By Julhas Alam ,AP
DHAKA, Bangladesh — Bangladesh is placing Grameen Bank, which pioneered small loans for the poor, under closer scrutiny by the country’s central bank.
The Cabinet of Prime Minister Sheikh Hasina on Thursday approved the draft of a law to regulate Grameen. The law must also be approved by parliament.
Garmeen was a trail blazer in extending small loans to the poor as a way of overcoming poverty, earning it and founder Muhammad Yunus the 2006 Nobel Peace Prize. It has about 9 million borrowers, mostly women. But Yunus and the government had been at odds for several years over the running of the bank.
A government-appointed investigation found that Grameen Bank violated its charter as a microlender by creating affiliates that did not benefit the bank’s shareholders. Yunus was ousted as managing director in 2011 after the High Court ruled the 73-year-old violated retirement laws by serving beyond the age of 60. He has repeatedly accused the government of trying to destroy the bank, but authorities deny the allegations.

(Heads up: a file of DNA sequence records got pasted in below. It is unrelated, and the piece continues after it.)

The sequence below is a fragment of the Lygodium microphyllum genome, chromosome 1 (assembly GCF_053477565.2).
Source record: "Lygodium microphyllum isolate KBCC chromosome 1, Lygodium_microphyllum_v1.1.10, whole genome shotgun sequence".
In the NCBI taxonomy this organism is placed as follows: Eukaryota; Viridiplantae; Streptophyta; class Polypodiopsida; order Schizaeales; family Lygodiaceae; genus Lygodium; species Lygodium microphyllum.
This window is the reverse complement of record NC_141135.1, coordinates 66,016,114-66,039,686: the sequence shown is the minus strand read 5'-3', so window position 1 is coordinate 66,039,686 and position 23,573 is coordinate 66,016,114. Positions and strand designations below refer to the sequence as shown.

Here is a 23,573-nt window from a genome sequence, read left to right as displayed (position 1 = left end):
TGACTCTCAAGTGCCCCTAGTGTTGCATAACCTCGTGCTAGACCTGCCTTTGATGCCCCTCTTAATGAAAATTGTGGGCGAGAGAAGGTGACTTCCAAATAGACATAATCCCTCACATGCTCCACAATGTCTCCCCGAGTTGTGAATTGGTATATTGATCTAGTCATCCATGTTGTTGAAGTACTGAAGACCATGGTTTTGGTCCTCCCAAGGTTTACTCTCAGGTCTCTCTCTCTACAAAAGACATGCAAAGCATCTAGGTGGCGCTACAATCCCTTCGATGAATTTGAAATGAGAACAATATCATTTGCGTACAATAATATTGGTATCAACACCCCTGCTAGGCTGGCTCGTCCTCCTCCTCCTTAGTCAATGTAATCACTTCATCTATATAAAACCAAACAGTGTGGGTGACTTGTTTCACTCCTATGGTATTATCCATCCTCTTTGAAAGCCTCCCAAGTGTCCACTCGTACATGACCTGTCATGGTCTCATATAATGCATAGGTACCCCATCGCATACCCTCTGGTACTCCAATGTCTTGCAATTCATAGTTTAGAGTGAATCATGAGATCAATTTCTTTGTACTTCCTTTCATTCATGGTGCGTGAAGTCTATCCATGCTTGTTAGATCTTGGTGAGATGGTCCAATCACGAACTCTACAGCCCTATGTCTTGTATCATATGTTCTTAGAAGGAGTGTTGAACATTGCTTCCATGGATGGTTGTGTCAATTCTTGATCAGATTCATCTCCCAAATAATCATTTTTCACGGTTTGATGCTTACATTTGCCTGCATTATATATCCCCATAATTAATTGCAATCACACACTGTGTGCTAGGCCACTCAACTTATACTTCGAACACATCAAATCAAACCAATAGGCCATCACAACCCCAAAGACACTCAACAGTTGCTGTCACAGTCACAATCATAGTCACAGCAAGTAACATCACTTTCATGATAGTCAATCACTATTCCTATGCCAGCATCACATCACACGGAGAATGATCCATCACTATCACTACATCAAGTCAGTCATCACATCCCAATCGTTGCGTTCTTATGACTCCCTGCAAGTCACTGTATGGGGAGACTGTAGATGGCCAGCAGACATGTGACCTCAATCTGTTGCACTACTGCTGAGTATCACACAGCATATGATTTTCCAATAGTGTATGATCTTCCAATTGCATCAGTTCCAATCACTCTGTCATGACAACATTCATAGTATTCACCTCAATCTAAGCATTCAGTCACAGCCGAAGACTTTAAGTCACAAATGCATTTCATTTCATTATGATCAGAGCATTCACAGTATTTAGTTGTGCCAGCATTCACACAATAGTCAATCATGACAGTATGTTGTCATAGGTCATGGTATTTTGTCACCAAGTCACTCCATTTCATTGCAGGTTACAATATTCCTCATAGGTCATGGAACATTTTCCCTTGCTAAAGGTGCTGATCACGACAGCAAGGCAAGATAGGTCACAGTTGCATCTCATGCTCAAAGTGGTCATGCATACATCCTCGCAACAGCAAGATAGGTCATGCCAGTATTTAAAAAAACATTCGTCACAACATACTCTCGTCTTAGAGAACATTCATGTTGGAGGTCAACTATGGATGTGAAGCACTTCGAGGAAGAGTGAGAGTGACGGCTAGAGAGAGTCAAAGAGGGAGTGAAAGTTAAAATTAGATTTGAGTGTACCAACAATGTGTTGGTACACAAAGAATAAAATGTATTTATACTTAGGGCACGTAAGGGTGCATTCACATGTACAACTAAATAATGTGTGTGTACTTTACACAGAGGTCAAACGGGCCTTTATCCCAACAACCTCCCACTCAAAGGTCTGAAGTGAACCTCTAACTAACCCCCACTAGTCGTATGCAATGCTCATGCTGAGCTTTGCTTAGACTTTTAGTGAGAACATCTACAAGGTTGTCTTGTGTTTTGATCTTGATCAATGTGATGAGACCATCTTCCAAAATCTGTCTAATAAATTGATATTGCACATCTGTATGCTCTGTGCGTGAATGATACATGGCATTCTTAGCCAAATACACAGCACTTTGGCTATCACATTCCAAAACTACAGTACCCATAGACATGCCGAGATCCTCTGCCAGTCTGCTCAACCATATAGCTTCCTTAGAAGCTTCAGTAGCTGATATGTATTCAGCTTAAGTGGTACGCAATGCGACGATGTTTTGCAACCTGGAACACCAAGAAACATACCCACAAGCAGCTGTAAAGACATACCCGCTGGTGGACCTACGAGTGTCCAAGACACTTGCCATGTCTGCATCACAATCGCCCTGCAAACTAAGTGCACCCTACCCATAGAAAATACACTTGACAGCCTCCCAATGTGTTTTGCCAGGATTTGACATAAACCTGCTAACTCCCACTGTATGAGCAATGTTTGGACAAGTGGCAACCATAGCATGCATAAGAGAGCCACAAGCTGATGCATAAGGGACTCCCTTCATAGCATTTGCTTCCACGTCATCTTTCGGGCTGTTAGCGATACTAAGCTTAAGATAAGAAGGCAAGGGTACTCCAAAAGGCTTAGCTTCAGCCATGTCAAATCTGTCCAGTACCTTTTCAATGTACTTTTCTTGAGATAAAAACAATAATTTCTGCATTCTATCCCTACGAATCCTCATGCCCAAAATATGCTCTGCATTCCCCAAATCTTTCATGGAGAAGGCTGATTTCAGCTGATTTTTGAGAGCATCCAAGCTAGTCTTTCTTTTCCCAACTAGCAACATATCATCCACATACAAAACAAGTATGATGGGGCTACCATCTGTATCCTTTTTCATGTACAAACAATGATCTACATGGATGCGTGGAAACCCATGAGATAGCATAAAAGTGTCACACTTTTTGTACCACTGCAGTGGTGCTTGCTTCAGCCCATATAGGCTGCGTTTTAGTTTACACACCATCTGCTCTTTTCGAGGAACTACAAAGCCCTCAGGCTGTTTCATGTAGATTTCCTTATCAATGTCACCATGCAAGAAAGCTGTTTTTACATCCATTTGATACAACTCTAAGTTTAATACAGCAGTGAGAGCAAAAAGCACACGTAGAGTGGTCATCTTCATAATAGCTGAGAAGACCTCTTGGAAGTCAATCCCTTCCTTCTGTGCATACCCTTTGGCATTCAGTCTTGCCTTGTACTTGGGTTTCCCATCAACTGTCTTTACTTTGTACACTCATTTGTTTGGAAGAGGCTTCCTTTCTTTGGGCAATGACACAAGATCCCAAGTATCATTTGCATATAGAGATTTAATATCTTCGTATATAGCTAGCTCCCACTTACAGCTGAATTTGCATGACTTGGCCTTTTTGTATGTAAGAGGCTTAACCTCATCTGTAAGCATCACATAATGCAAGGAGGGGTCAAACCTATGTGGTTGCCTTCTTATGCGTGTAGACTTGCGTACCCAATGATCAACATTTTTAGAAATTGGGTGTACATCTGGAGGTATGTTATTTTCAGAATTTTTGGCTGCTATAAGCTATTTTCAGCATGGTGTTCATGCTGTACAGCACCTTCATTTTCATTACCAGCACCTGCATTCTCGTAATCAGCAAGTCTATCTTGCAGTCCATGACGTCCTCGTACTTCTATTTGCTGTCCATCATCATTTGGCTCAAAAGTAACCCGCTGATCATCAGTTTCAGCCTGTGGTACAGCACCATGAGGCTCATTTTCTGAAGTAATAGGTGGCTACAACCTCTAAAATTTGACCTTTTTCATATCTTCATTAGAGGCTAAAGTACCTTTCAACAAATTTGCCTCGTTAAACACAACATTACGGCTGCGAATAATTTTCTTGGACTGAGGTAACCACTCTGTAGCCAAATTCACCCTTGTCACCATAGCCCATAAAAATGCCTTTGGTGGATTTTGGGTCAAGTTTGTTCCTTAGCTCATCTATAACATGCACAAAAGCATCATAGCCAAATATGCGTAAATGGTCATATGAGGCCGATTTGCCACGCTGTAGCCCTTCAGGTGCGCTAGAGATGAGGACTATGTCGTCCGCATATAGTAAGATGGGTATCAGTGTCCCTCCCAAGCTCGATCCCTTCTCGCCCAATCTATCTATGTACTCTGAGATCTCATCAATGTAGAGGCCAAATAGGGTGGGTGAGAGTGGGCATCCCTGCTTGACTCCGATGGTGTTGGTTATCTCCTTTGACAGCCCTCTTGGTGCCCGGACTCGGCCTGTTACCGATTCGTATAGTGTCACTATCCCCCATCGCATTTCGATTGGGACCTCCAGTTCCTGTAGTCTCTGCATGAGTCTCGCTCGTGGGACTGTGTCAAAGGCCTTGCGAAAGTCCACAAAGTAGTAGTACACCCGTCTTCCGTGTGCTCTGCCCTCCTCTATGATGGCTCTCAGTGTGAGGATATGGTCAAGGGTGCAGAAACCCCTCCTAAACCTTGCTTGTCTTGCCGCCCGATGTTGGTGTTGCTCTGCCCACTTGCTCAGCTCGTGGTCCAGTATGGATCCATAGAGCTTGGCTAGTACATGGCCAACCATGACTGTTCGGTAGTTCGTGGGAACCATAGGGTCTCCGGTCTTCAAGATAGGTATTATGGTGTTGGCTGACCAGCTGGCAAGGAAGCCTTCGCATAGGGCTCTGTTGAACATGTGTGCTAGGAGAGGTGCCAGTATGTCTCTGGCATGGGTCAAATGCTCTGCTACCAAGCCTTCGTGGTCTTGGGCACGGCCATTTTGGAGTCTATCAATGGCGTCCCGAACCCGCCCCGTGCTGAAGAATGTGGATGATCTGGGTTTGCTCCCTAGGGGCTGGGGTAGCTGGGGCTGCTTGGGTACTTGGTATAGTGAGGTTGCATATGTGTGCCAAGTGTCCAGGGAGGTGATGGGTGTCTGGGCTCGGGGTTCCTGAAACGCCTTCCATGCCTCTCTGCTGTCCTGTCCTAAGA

Cabinet Secretary Musharraf Hossain Bhuiyan said the new law would ensure transparency at the bank.
It would give Bangladesh Bank broad powers over Grameen that are similar to its authority over regular banks, which is aimed at ensuring that lenders operate in accordance with the law and don’t take excessive financial risks. Currently, Grameen has a special status under its 1983 founding ordinance.
The law permits Grameen to increase its capital and restricts the tenure of the bank’s directors to three years from the current indefinite period.
The government will have 25 percent of the bank’s shares while 75 percent would be owned by borrowers as before.